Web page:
Does anyone remember that awards show when Fiona Apple got on stage and mumbled that strange 'acceptance' speech where she basically said that it made no sense for her to exist? That was the speech that threw her credibility right out the window with her music career, but she didn't leave without making an impression.
It was short, like a teenage 'life sucks' retort, and highly unconventional, since she basically thanked noone. Granted, it was refreshing to see someone give a speech where they didn't prattle on about God or the fans or their agent and roll off names that nobody knows; but we don't want to be remembered for the wrong reasons.
What does this have to do with the National Public Service Week? At first glance, nothing. But then consider the messaging of the Conservative government during this so-called appreciation week. The Statement by the Prime Minister talks about the dedication of public servants and how fitting this year's theme is: 'Proudly Serving Canadians'. But this line was the true coup de grace: "I look forward to continuing to work with our public service to enhance the prosperity and well-being of Canadians.”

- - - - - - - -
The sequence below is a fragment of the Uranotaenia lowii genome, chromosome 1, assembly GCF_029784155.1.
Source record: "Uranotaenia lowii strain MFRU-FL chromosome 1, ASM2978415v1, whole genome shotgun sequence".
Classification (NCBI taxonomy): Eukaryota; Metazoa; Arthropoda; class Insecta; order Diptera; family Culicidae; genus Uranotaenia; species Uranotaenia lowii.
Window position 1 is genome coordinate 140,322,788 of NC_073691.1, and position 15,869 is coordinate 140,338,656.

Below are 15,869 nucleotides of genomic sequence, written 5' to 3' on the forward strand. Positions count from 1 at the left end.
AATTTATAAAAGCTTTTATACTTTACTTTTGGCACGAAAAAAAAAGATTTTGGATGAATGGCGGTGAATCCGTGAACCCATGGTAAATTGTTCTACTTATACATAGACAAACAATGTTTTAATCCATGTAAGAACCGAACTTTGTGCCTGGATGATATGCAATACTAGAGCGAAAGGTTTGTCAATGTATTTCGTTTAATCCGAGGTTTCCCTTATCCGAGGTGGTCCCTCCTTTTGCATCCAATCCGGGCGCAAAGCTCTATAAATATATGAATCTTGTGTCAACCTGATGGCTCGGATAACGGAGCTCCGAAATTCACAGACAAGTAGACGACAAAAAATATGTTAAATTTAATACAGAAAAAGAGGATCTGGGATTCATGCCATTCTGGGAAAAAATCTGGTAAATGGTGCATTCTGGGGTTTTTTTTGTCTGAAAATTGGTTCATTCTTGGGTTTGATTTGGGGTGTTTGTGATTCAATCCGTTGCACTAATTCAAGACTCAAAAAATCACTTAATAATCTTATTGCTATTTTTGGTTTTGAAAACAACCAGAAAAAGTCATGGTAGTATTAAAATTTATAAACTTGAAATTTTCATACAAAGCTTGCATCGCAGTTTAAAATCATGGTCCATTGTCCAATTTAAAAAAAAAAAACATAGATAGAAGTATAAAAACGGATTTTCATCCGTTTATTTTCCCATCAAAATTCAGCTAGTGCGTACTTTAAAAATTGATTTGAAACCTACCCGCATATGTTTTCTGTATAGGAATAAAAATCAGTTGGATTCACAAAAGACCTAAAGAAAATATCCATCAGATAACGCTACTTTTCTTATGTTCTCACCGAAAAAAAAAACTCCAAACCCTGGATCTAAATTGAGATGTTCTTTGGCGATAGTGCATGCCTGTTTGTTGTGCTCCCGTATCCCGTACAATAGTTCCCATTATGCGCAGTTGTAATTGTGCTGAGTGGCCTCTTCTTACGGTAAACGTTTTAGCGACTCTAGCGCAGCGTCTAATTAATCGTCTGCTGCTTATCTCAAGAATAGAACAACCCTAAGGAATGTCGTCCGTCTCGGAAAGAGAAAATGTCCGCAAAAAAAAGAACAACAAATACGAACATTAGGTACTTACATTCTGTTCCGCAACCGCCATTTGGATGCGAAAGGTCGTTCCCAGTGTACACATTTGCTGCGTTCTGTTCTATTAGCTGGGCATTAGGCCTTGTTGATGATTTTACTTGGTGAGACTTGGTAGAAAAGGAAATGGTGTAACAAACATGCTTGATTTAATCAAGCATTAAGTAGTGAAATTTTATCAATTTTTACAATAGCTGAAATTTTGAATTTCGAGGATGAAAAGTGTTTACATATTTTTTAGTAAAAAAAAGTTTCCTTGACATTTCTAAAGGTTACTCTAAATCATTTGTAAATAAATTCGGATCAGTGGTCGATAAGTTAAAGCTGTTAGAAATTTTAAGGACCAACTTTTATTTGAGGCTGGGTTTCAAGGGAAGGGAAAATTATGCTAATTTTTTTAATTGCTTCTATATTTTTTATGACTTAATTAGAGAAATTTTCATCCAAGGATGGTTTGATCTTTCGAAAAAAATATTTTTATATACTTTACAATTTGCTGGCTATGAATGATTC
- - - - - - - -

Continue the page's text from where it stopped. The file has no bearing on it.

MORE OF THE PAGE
If by 'working with' you mean cutting jobs, removing severance, slashing budgets, and the newly-minted attack on sick days which is about to be announced sometime today to align with the ceremonial kick off of our 'appreciation' week, then this government has really outdone itself. How ironic to start a day meant to honour the public service with a kick off that is a ceremonial punting of our benefits.
It's a lot like waking up on Mother's Day and having to put out the fire in the kitchen that the kids started while trying to make breakfast in bed for you. Except in that scenario, there are nothing but good intentions. It baffles me that the government would choose to introduce this measure in a week that's dedicated to us. Did they really think that we would be too busy beaming from self-importance to realize that our benefits were being slashed? That we would all be grazing on smiley cookies and applause, oblivious to the fact that the measures designed to make us more 'effective' like the private sector are going to diminish our quality of life?
It's not certain what form this 'effectiveness' will be, but it's a pretty safe bet that the government will seek to reduce sick days for the public service, regardless of how the policy will be rolled out or presented. Every time this government has wanted the public service to be more effective, cutting back on budgets, staff and benefits has been the name of the game.
So in a way, this is a lot like the Fiona Apple speech: short, highly unconventional, thanking noone. And very likely to be remembered for all the wrong reasons.
Remember public servants based in Ottawa: when you go to the National Public Service Week barbecue which is supposed to be a symbolic gesture to thank you for your dedication and professionalism, and all the insincere words cause you to choke just a little bit on your badly charred hamburger- take a sick day. While you still have them.